It's not just fun, Revier says — pickleball really can help with healthy aging.

"You're practicing coordination, agility … all great things that keep individuals able to live more independently, longer," she says. "Even the movement of the racket helps with wrist dexterity, upper body strength and mobility."

How to Get Started

If you haven’t tried the game yet, ask your friends — with how popular it’s become, one of them is sure to know. No luck? USA Pickleball’s website lists courts and lessons on its “Places 2 Play” site, and your local gym or YMCA likely has intro lessons.

2. Golf

Suggesting older folks play golf feels like a cliche, but it has powerful fitness benefits that go beyond simple walking.

"One advantage is that it's 100 percent outdoors," Ritchie ays. Moving outside has been shown to have benefits for our mental health in addition to physical health. But the golf course also provides unique physical benefits, he says.

"You have to walk across all kinds of contours of surface: You step over things, down from things, walk uphill and down slopes. All of these are great for our balance."

Swinging the club also trains our ability to rotate our trunks and move the upper body with power, Revier says.


How to Get Started

If you haven’t golfed before, the Professional Golfers’ Association (better known as the PGA) has a coach finding tool on their website.

3. Dancing

Whether you're line dancing or taking salsa lessons, you're getting all the benefits of walking — but with much more excitement, Revier says.

"We're also getting out of just moving forward and backward, what we call the 'sagittal plane' of motion. We've moving laterally, we're taking crossover steps," she says. "We're working a little bit of agility-type movement that's important to protect from falls and injury."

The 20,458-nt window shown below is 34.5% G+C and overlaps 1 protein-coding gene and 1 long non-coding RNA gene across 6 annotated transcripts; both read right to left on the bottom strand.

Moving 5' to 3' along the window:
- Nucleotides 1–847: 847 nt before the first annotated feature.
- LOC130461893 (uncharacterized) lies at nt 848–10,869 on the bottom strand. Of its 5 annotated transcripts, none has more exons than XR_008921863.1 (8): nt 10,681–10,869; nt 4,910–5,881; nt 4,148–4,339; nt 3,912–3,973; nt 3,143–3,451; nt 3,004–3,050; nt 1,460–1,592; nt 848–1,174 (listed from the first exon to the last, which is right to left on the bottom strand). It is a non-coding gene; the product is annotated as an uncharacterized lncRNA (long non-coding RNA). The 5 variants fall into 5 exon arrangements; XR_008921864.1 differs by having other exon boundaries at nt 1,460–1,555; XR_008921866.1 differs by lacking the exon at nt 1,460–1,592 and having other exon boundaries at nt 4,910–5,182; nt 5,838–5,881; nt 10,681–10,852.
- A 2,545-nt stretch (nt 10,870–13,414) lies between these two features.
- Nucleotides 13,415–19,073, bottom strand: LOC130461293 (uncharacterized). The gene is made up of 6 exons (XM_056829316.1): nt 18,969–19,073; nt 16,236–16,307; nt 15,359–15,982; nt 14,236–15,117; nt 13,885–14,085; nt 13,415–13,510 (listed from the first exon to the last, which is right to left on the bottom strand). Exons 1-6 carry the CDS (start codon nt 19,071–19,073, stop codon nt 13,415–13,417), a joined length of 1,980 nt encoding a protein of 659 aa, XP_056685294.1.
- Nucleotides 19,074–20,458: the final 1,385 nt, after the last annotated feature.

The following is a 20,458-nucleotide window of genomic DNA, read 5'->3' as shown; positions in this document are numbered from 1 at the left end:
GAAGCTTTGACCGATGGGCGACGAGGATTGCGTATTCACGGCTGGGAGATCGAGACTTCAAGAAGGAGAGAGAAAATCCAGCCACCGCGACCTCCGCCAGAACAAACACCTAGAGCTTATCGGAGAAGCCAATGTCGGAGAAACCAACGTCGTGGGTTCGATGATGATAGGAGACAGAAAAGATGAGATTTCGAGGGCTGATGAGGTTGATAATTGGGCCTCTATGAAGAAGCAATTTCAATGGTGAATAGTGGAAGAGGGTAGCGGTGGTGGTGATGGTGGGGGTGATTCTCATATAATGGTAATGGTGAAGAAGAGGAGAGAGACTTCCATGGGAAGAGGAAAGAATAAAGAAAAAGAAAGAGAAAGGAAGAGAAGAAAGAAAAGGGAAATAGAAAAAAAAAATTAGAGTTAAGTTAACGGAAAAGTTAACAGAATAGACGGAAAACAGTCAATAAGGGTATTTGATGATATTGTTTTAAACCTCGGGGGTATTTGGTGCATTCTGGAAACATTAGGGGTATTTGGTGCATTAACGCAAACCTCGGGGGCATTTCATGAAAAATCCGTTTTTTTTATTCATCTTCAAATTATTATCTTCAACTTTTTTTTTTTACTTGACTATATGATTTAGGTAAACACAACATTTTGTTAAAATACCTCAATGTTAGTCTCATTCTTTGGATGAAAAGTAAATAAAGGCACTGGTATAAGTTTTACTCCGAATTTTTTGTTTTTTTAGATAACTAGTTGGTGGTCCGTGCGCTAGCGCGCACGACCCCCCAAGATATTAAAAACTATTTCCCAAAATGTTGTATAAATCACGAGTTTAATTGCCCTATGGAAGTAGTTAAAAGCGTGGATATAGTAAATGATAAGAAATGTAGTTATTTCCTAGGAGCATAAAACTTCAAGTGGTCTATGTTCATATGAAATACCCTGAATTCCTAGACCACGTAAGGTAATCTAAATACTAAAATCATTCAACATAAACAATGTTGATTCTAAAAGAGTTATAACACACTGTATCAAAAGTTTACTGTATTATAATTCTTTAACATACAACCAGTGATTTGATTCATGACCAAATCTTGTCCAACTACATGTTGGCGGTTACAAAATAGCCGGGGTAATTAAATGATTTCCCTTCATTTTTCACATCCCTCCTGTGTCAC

Dancing can also spur benefits between the ears.

"We're also incorporating cognitive challenges: Can you remember the steps?" she says. In the case of square dancing or line dancing, keeping track of the caller's instructions can help keep you sharp.

How to Get Started

Check with your local community center or cultural center to find a low-pressure dancing night to try it out.

4. Masters Track, Cycling and Swimming

The sports that comprise a triathlon aren't necessarily going to build gobs of functional strength and power, Ritchie says, but they benefit our hearts and our balance, and they get us outside.

"Anything people can do outdoors is an added benefit because there's an external stimulus," he says. "There's so much research that shows a benefit to our brains when we have to deal with environmental challenges."

You don't have to compete or race to enjoy these activities, but for competitive exercisers, they're great options, even if you're not an endurance athlete. Masters events in track and field and swimming are available for events of all lengths, from marathons and Ironman distances, of course, to sprints like the 100 meters.